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By Chris Smith Friday 11 April 2014 Updated: 11/04 11:40
THERE has a been a huge spike in the cases of scarlet fever.
Figures published by Public Health England (PHE) show there have been 24 confirmed cases of the once life-threatening bacterial illness in Worcestershire since January -
more than double the ten in the first three months of last year.
Five of those cases occurred in Redditch, whereas there was just one in the borough compared with the same period last year.
There have been seven cases reported in Worcester, six in Wychavon and three in Bromsgrove.
A significant rise has been seen across the whole West Midlands region with 255 in the first three months of the year compared to just 98 in the first three months of 2013.
Nationally there have been 4,157 cases so far this year - more than double the normal average for the season but it is not being considered an epidemic or even an outbreak by health chiefs.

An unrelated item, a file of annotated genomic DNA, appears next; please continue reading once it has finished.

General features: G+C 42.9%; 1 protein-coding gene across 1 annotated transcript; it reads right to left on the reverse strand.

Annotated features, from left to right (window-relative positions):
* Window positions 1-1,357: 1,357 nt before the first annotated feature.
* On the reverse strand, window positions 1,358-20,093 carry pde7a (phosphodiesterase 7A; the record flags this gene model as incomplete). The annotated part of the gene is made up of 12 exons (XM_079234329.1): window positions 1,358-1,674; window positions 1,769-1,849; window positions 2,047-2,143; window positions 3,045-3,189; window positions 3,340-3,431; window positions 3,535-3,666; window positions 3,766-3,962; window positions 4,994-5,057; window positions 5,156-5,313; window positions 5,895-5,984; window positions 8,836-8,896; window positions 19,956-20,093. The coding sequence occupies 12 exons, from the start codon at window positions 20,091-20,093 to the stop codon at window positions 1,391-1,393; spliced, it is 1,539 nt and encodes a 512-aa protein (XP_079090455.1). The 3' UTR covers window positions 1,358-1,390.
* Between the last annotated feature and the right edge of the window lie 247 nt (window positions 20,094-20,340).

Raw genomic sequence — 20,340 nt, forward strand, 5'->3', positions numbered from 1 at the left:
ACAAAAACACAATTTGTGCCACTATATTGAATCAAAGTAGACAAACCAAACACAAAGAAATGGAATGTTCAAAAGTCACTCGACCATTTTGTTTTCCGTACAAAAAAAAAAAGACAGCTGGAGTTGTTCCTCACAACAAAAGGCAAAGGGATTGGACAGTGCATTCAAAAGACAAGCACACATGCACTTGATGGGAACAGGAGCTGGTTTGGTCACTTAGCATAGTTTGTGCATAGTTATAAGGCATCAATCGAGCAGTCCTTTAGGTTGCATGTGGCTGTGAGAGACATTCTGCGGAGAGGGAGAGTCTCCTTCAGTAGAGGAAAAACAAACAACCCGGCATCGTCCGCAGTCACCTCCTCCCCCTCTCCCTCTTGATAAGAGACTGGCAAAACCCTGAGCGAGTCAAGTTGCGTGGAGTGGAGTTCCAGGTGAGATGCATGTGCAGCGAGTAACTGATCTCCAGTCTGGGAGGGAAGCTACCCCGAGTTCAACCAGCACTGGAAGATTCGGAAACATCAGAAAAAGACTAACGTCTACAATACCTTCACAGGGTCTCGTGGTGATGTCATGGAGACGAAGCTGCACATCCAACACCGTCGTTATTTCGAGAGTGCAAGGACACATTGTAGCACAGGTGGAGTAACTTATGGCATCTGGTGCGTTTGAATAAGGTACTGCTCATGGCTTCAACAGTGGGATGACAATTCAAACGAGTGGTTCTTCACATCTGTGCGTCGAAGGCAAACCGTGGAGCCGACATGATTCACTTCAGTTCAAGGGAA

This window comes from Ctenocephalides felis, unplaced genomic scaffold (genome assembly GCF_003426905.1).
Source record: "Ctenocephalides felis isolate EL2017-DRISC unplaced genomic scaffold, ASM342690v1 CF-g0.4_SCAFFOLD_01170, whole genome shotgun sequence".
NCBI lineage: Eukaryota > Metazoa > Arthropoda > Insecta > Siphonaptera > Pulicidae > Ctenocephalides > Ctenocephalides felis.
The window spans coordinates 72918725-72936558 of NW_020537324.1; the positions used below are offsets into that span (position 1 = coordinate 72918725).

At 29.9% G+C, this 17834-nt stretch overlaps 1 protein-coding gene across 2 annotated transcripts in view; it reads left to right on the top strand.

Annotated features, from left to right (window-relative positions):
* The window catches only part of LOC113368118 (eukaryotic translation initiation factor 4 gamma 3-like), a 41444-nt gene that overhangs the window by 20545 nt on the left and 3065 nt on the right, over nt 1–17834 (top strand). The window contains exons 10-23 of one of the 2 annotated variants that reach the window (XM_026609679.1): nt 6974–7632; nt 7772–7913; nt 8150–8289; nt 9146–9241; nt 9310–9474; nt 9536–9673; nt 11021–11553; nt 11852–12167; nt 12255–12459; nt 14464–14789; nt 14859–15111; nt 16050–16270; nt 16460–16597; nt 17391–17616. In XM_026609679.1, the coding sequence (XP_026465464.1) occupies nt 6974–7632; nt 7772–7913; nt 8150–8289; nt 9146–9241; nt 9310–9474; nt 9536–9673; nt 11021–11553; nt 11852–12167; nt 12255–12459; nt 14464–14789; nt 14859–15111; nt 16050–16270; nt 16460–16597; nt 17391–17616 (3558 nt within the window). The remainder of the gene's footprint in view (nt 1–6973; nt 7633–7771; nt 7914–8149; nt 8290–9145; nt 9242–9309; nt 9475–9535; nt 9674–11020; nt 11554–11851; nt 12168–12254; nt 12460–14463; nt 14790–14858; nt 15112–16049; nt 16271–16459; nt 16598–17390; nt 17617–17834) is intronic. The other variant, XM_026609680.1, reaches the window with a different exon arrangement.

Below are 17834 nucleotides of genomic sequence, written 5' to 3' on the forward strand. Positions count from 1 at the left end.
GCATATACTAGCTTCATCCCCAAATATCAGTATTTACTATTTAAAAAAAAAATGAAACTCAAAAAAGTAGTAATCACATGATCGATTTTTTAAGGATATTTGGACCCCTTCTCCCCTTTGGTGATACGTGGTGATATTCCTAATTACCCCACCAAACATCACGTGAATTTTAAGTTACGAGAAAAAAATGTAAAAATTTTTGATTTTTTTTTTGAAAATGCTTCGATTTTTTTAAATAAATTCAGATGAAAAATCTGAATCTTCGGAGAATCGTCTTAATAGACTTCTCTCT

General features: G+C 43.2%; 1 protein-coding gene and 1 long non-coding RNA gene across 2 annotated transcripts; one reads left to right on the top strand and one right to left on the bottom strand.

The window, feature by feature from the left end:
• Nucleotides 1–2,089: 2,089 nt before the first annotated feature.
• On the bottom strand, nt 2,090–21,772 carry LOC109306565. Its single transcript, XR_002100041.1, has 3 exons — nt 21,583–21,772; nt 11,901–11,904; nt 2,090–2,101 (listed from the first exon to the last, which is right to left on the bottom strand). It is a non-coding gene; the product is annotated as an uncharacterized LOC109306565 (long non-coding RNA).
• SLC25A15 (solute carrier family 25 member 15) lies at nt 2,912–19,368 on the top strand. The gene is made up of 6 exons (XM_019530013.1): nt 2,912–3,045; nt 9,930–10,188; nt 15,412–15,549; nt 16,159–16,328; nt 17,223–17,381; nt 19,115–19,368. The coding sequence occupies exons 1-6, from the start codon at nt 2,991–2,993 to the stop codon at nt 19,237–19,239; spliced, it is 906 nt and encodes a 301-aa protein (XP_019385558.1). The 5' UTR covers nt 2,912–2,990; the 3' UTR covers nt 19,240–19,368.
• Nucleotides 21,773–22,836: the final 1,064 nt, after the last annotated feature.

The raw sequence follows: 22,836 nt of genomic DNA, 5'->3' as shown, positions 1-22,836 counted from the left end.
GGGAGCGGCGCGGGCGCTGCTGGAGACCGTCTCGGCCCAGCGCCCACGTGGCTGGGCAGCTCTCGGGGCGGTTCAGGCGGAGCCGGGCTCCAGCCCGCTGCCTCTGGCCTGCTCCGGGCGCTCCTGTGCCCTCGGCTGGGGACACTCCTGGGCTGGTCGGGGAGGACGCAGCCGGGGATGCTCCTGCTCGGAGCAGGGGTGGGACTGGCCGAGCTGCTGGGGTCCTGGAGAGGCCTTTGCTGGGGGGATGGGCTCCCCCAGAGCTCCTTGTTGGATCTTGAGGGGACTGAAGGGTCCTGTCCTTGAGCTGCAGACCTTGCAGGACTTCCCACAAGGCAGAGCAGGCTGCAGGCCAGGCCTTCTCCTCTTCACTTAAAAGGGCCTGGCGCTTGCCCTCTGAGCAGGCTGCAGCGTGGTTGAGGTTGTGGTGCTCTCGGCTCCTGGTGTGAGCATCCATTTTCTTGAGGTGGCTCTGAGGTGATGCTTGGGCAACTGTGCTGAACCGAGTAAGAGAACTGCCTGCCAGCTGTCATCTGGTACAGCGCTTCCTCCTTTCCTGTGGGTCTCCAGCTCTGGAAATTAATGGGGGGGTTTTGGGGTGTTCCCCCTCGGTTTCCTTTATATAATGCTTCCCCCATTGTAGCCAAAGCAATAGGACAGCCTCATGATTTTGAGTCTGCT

The last season to have this level of cases was 1989 to 1990 when 4,042 notifications were received.
Scarlet fever was once a very dangerous infection that was particularly lethal for children during the 19th century, but today is rare and although there is no vaccince it can be treated with antibiotics.
Symptoms include a high temperature and a red rash, sore throat, headache, swollen neck glands, peeling skin on fingertips and toes and a white coating on the tongue.
Dr Theresa Lamagni, PHE’s head of streptococcal infection surveillance, said this season's increase was part of a cycle of increases and decreases over a period several years.
She said cases were more common in children although adults can also develop scarlet fever, and symptoms usually cleared up after a week.
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